Now if you really want to maximize your potential you must realize that your handicapping yourself by not using tools that can help you realize that potential. Think about a long trail race, if you don’t have to think about foot placement every step, think how much faster you could be? Or with ample underfoot protection (rock plate, modest midsole stack height) you won’t have to worry so much about what you’re stepping on. All that can add up to a lot of gained time. Much the same applies to longer distances on the roads. At some point your form can break due to fatigue, if you’re in a very minimalist shoe you have to necessarily slow down to avoid injury since minimalist shoes can be almost worthless if your form has eroded. So with a bit more substantial shoe, yes even if your form goes at least you have some underfoot protection to see you through the race.

That’s basically it. Realize shoes are just tools. Pick the right tool for the job!

Why do you enjoy running so much?

It all started from a very early age. Backpacking, hiking—just running around and playing in the woods with friends. Well as I got older I never grew out of enjoying the desire to explore the outdoors. So I joined my high school cross-country team and have been running ever since. I enjoy exploring new places. I enjoy exploring what I think my own limits are, time and time again. I work as a computer programmer and my day is stuck staring at a computer screen and analyzing lines of code; it’s a great relief to get outside and run in the woods away from all the technology even if just for a little while. Really clears the head and replenishes my spirit.

I can’t imagine not being able to get outside and explore.

Thank you, Rob, for the perspective and experience you bring that helps BirthdayShoes a success!

If you want to catch up with what Rob has been writing for the site, see a full list of his articles and reviews here.

By Justin

Justin Owings is a deadlifting dad of three, working from Atlanta. When he's not chasing his three kids around, you'll find him trying to understand systems, risk, and human behavior.

11 replies on “Interview with Rob Youngren”

Great interview! It’s nice to hear different perspectives on minimalist running, and I think you nailed it on the head–generalizing what’s good for everyone’s feet and running style doesn’t make sense. Everyone should be evaluating their own individual needs when it comes to support and cushion, or lackthereof. Not every person is built to run barefoot and vice versa. It just seems like common sense.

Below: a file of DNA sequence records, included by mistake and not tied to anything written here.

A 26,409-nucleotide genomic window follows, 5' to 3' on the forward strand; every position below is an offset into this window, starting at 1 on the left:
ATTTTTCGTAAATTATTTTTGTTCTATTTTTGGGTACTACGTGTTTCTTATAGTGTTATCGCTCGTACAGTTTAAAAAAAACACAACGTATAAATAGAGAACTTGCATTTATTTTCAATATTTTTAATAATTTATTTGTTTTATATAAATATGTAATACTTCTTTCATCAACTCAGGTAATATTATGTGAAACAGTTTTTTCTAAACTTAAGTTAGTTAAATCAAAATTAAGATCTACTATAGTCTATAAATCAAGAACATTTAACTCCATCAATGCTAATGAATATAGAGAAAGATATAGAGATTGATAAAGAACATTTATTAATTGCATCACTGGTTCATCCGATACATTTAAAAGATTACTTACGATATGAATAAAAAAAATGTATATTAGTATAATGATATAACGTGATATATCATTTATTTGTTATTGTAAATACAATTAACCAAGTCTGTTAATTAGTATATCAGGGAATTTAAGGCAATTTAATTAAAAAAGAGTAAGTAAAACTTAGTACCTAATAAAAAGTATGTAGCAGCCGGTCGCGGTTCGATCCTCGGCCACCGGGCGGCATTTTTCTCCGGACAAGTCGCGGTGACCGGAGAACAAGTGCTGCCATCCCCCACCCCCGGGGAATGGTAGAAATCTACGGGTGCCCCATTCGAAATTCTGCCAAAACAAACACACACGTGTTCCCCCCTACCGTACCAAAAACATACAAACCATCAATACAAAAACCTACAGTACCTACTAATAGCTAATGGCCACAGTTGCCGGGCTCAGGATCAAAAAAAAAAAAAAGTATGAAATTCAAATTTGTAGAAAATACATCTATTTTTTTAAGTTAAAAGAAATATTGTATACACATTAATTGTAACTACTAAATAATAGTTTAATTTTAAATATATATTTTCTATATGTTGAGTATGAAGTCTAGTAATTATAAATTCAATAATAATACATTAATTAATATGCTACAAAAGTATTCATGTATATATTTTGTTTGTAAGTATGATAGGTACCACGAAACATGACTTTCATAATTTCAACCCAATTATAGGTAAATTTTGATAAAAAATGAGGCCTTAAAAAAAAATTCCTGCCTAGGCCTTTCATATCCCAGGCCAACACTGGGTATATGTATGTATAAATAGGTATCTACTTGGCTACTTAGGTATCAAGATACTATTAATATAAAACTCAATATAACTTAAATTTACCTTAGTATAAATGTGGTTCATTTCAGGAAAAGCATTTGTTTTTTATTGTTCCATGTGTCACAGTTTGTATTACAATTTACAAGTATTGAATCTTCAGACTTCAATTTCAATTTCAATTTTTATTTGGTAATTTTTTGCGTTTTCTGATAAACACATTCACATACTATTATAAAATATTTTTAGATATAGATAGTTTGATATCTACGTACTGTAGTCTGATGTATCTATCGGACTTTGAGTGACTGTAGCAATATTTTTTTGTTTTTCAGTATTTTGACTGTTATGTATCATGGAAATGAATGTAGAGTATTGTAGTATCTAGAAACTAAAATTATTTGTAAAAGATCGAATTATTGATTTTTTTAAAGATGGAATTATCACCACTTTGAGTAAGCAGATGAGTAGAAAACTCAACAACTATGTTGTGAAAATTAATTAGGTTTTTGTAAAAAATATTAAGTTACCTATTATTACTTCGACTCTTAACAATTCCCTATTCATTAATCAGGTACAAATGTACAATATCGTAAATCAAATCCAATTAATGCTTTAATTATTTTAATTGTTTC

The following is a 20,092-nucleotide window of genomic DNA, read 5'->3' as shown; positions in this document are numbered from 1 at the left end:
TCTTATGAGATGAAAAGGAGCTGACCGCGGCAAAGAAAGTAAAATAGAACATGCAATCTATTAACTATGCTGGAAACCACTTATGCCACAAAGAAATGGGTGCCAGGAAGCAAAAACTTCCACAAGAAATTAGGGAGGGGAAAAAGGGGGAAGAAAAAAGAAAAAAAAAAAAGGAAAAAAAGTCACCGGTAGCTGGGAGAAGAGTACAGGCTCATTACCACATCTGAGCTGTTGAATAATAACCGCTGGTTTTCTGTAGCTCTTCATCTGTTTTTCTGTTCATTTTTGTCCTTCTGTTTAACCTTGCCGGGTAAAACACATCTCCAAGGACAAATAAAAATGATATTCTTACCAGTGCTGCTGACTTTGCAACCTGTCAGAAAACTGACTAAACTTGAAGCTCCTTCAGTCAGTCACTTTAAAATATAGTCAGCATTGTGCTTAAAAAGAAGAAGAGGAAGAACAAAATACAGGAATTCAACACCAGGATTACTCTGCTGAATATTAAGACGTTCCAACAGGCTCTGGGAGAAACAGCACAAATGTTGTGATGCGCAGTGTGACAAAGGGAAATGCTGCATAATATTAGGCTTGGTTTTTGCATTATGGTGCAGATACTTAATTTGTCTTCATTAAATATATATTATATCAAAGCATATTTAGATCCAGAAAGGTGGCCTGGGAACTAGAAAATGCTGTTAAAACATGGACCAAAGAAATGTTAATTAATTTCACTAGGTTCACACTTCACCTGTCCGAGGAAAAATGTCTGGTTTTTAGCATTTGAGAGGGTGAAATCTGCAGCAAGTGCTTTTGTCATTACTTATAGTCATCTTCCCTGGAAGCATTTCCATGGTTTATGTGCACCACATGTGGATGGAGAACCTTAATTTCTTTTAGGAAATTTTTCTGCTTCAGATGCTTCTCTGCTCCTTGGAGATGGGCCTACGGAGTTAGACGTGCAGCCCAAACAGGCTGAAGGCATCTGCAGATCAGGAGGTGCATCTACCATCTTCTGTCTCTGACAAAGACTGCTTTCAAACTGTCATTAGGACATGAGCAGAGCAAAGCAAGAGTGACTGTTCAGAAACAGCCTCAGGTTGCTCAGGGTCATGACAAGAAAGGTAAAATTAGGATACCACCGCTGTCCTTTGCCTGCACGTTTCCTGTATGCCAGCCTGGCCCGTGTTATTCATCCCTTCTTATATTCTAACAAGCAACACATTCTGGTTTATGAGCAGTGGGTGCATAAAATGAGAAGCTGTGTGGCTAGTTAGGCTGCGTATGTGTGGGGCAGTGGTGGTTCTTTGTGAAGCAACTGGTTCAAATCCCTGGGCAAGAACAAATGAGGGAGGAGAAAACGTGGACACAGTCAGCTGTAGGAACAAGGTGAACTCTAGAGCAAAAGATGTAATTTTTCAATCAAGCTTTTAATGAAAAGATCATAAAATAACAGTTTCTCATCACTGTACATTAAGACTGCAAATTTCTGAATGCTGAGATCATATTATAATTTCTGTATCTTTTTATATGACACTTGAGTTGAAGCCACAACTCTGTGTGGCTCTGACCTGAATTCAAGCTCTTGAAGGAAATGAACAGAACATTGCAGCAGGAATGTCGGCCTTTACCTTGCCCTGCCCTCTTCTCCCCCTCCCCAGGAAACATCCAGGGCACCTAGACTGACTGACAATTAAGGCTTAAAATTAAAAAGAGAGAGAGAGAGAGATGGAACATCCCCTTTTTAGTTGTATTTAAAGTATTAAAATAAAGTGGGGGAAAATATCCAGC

Thanks for telling your story, Rob!

As with most things in life, do your research and try it for yourself. I’m going to give this minimalist approach a go as it seems to make sense. I’ve always thought there was something wrong with the way I run and having read up on form I’m sure mine us poor. I think VFF’s can help with that but as a few people have said firm I’d that issue not the footwear. I can see the argument for more protection for these ultra types, it would be great to see some real scientific study in this area…

I’m curious: are the Altras roomy enough to fit an orthotic insert and still have room for a minimalist’s foot?

@greg white: The Altras indeed have ample room for orthotic inserts; that’s the only way my wife and I have worn them! In general, any shoe that ships with a removable foam insert (Altras included) *should* fit orthotic inserts just fine as the volume of orthotics and inserts *should* be about the same. There are exceptions of course but we’ve had pretty good luck with over the counter orthotics fitting in most shoes we’ve worn that came with foam inserts.

This interview gives an interesting perspective. Ultimately, of course, no matter how many miles one has run or how fast one is, each person is only a sample of one, and whatever works (or doesn’t) for that person is specific to themself. The tarahumara of course run hundreds of miles a week without arch support. So I don’t think there’s any universal truth as to what’s needed and what’s not. We all have to find what works best for us.

@Rich: You’re totally right and that’s basically my whole point is that we are all experiments of one and that we all have to find our own solutions of what best works for us. That’s what I meant about trying to avoid the dogma and zealotry and to discover for one’s own self what approach to take. As for the tarahumara and other tribes in existence around the world the difference is, they were BORN barefoot and are barefoot or in sandals from day one through the entirety of their lives. (As an aside, I don’t think they do *hundreds* of miles a week, I imagine some do *a lot* of miles per week 😉 ). For the rest of us from the time we’re toddlers we’re often in shoes with heels and so it isn’t easy to reverse those effects some 20, 30, 40+ years later when we start running or come to the realization we don’t need so much shoe. I’d also argue there could be genetic differences that predispose some folks to have better body mechanics, bone/ligament structure, etc… that make some take to running easier than others. Like you said, we are truly all different despite having so much in common. One must also take into account the surfaces and terrains we regularly run, what our running goals are, how much we run, etc… all different and unique!